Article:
CALGARY, ALBERTA–(Marketwired – Sept. 16, 2016) – Suncor today provided an update on its work with Nsolv Corporation to test solvent-based extraction techniques and explore advancing the technology to commercial scale implementation. Suncor will continue to test the Nsolv technology, which uses a solvent in place of steam in current in situ bitumen extraction techniques.
Since 2013, Suncor and Nsolv have been working together on a pilot of the Nsolv technology at Suncor’s Dover test site, north of Fort McMurray, Alta. Suncor and Nsolv will work together to complete the pilot operations, and evaluate the potential to advance the technology.
“Suncor is pursuing a portfolio of technologies that offer the potential to transform the environmental and economic performance of oil sands production,” says Gary Bunio, general manager of strategic technology, Suncor. “External technology collaborations like our work with Nsolv are an important part of this pursuit.”
“This marks an important step in Nsolv’s work with Suncor and in our journey towards commercialization,” said Joe Kuhach, chief executive officer of Nsolv. “We are excited by the pilot results seen to date achieved with the support of one of Canada’s leading energy companies, our shareholders and funders. Nsolv believes the pilot has successfully demonstrated the capabilities of the technology and we look forward to further advancing this project.”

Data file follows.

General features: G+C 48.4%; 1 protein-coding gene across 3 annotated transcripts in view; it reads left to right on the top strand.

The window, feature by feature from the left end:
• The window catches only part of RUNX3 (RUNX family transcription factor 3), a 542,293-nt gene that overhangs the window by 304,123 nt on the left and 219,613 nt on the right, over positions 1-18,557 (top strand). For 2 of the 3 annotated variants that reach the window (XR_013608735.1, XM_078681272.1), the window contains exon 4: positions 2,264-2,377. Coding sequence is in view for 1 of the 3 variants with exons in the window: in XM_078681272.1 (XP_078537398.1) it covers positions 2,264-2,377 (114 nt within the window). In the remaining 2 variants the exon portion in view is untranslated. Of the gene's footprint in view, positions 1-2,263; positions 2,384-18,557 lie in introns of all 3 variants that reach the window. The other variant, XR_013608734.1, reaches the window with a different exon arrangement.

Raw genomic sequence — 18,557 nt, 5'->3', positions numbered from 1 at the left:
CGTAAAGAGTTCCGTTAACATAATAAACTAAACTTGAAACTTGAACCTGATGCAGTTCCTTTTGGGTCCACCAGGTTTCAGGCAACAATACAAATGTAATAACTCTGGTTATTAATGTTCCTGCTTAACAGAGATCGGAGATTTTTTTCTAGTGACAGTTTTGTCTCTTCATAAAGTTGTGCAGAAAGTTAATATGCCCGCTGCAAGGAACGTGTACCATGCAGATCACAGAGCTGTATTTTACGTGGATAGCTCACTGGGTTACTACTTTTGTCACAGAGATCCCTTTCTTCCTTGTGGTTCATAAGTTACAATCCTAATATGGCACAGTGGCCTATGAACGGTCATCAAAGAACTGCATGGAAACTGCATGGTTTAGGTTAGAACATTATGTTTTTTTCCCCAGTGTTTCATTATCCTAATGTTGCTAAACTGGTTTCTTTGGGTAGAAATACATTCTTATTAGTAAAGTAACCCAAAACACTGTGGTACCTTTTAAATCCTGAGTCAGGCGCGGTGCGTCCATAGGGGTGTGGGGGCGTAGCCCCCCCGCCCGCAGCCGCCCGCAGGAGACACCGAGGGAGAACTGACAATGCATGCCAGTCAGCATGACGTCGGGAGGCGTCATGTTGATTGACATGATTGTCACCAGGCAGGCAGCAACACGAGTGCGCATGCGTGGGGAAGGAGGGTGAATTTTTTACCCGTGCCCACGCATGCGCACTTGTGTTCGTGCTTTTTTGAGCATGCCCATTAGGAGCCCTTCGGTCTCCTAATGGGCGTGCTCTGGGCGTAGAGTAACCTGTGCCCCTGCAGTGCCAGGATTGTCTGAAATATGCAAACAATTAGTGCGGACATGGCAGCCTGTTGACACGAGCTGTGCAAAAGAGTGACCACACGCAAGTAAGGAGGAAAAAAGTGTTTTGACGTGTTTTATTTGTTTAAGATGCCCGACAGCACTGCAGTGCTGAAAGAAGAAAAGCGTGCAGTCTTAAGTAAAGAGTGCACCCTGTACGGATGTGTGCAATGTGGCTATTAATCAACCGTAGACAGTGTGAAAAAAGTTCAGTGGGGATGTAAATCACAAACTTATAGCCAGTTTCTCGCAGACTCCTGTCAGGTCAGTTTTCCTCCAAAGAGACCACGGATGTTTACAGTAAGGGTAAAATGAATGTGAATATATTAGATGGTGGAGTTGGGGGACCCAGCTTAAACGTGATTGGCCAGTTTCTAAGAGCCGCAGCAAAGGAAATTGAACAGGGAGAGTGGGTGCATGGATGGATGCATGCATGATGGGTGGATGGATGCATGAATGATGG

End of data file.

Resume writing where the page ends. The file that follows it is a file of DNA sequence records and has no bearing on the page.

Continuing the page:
About the Nsolv technology
The Nsolv process uses the traditional horizontal well technology developed for steam assisted gravity drainage (SAGD), but does not require any water. Instead, Nsolv uses a vapourized solvent, like propane or butane, to provide heat the way steam would in the SAGD process. The solvent also dilutes and mobilizes the bitumen, allowing it to flow at much lower temperatures compared to SAGD. The Nsolv process functions with reservoir temperatures of 60°C, as compared to approximately 200°C in a SAGD reservoir. Due to the low temperature and low pressure required for its operation, Nsolv may also allow the extraction of shallow in situ resources which are currently inaccessible with up to 75 per cent savings in energy efficiency.
The process is expected to produce a lighter, de-asphalted and hence, higher-value oil. Capital and operating costs are then expected to be reduced by foregoing the need to build a water treatment plant and boilers; instead, a relatively small solvent purification plant and solvent vapourizers are required.